The Facilitating Organisational Responsiveness for Effective West African Risk Reduction (FOREWARN) Initiative is a 3-year project which seeks to enhance disaster risk reduction in the West African region by strengthening institutional conditions and capacities, particularly at the regional level.
There remains tremendous potential for science and technology to better support community resilience building. Unlocking this potential is dependent on strengthening the exchange of knowledge or ‘dialogue’ between those with scientific and technological risk, directly affected people and those bodies which seek to support them, and HFP efforts have been focused on developing understanding regarding those approaches and frameworks which can best support this process.
The types, dimensions and dynamics of humanitarian crises are dramatically increasing – in some instances, exponentially. Capacities needed to prevent, prepare for and respond to such crises go well beyond the humanitarian sector as presently configured, and require a much wider range of competencies and capacities as well as human and financial resources than normally used by humanitarian actors. Bringing together international representatives from the military, the humanitarian sector, governments and the private sector through a series of thematic focus groups, key informant interviews, a 1 ½ day scenario exercise, and end of project workshop, the project will develop the knowledge base on the current and potential use of military capacities for humanitarian crisis prevention/risk reduction, preparedness and response.
With both crises and the humanitarian operating environment becoming more complex, the capacities of actors traditionally involved in the coordination, implementation and financing of humanitarian action are regularly being stretched. This is resulting in ‘non-traditional’ actors being called upon more and more to engage in a range of activities. The private sector is one of several ‘new’ actors which is increasingly becoming involved in humanitarian action along with the military, Diaspora, non-state actors, and non-western donors, and with this engagement comes challenges as well as opportunities.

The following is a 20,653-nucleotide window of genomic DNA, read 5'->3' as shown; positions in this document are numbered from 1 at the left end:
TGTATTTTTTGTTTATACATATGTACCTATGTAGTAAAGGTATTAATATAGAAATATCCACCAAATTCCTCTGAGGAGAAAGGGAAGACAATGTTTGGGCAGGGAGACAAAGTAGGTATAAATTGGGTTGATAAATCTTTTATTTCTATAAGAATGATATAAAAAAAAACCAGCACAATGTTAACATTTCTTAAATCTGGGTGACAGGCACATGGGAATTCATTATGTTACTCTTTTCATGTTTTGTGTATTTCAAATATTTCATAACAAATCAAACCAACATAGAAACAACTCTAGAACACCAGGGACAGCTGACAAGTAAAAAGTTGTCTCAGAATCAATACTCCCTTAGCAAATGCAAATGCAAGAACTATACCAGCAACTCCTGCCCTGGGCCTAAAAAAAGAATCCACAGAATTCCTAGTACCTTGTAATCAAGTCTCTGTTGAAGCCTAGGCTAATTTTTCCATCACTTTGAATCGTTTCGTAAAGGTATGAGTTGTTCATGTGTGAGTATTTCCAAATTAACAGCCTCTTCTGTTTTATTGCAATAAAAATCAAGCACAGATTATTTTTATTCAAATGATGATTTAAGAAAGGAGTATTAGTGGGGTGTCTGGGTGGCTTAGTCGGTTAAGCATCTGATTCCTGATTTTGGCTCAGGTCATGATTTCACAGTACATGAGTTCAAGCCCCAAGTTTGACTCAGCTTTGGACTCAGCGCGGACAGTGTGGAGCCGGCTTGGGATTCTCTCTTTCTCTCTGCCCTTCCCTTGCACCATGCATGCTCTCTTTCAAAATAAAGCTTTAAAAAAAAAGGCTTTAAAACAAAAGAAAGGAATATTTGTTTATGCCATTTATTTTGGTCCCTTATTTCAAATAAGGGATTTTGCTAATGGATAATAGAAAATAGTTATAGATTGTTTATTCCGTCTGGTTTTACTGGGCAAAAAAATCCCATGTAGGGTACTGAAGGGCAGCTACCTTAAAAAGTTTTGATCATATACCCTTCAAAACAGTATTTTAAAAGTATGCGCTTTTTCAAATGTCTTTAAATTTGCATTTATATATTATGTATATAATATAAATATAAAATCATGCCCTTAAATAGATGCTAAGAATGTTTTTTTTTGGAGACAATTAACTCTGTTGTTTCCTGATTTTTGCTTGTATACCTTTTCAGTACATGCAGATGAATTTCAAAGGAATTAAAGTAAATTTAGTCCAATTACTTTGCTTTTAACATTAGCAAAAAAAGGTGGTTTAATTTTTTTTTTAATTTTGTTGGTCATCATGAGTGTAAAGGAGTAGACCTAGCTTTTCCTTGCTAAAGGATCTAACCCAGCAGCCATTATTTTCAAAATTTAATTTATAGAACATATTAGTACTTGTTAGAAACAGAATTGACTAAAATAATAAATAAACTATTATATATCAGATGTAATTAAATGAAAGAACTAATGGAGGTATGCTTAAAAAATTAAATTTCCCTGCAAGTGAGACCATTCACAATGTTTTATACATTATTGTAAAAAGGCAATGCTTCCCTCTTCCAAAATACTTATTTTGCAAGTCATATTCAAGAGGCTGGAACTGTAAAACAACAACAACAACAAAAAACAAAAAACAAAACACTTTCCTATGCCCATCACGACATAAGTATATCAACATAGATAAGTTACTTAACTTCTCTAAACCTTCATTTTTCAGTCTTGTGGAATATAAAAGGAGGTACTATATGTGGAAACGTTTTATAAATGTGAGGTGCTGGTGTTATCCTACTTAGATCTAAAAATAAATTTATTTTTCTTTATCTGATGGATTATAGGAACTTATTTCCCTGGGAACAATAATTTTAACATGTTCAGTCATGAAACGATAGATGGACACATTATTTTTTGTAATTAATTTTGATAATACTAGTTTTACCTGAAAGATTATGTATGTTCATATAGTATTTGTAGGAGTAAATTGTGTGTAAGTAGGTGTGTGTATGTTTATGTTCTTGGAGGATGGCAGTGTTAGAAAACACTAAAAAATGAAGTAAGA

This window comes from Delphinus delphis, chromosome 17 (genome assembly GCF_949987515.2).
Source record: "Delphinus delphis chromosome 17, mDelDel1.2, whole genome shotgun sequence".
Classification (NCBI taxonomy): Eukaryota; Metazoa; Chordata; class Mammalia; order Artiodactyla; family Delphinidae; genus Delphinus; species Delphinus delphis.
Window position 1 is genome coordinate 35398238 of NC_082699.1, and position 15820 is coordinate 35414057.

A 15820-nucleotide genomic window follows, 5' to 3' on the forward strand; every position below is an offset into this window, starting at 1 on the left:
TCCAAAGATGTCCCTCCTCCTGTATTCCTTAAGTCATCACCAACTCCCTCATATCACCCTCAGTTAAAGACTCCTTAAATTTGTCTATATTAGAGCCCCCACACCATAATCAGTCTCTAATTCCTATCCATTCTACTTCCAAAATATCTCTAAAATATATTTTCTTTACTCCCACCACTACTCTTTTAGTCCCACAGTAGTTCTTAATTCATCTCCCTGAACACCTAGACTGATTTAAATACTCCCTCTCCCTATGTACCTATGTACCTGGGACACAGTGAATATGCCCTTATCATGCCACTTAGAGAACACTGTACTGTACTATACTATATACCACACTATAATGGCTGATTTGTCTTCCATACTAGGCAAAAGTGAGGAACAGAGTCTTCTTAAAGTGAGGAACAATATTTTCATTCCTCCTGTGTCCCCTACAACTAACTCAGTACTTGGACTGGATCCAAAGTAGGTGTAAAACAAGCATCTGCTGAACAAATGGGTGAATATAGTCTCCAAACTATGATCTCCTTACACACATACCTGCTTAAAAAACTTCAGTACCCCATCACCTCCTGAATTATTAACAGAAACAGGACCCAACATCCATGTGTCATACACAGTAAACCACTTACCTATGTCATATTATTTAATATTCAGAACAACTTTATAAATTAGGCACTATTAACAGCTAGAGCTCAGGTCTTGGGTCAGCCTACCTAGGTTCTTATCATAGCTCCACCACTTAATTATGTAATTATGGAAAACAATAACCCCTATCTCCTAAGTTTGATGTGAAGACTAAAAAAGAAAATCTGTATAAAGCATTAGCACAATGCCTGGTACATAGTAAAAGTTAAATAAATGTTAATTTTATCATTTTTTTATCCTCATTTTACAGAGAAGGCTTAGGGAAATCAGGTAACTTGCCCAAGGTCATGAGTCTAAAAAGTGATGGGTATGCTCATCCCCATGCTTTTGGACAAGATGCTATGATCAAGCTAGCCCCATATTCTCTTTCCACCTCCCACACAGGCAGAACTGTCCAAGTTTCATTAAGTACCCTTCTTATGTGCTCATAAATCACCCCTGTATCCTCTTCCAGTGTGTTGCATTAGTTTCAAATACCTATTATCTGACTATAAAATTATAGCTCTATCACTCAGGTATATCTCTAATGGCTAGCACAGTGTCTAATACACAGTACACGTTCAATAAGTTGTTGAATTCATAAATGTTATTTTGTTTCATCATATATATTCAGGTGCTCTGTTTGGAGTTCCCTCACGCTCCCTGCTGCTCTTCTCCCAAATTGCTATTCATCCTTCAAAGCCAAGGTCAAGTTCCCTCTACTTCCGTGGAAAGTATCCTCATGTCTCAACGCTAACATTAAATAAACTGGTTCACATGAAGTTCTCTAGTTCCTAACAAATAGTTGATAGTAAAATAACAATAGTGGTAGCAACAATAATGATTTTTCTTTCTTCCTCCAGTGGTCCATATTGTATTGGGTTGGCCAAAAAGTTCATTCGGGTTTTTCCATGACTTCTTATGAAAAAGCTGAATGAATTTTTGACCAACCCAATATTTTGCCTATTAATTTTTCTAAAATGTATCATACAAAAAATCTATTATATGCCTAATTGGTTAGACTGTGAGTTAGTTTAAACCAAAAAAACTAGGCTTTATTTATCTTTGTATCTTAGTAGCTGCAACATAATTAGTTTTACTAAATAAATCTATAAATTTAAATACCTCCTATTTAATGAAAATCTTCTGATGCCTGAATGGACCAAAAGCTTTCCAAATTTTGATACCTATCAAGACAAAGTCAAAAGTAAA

HFP worked with Save the Children International on the future of humanitarian action in urban contexts, in order to inform how a new Humanitarian Affairs Unit within SCI can harness speculative and future-oriented thinking in order to anticipate and adapt to future challenges in the urban environment.
The Cash Learning Partnership (CaLP) commissioned HFP to undertake a study in 2013 to address the following overarching research question: Are NGOs, UN organisations, donors, governments and policy makers that implement, fund and influence emergency cash transfer programming ‘fit for the future’?
Humanitarian Crises, Emergency Preparedness and Response: the role of the business and private sector challenges the traditional view of humanitarian community which has tended to see the private sector principally as a source of goods, services, philanthropy and periodic ‘corporate social responsibility’ (CSR) initiatives, however, a more comprehensive understanding of the humanitarian–private sector interface is needed. How can the private sector effectively engage with preparedness and emergency response and how can it further humanitarian objectives, including within the scope of its ‘core competencies and business’?
How policy-makers prepare for future crises was a joint initiative by the Humanitarian Futures Programme, the international polling firm, Ipsos MORI, and United Nations International Strategy for Disaster Reduction (UNISDR). The project was designed to analyse and assess how policy-makers understand and envision future humanitarian threats and development challenges and the opportunities to build and invest in increased resilience.
2008 – 2009 The project aimed to enhance ECOWAS’ pre-emptive conflict prevention capacities by developing more strategic approaches with the inter-relationship between future humanitarian threats and potential conflict.
December 2007 – December 2010 BRAC and the Humanitarian Futures Programme (HFP) engaged in a number of joint activities to: explore how BRAC was addressing longer term humanitarian threats; and familiarise the HFP with BRAC’s work and approach, within Bangladesh and internationally. In April 2009, the HFP conducted a preliminary futures assessment with BRAC. The…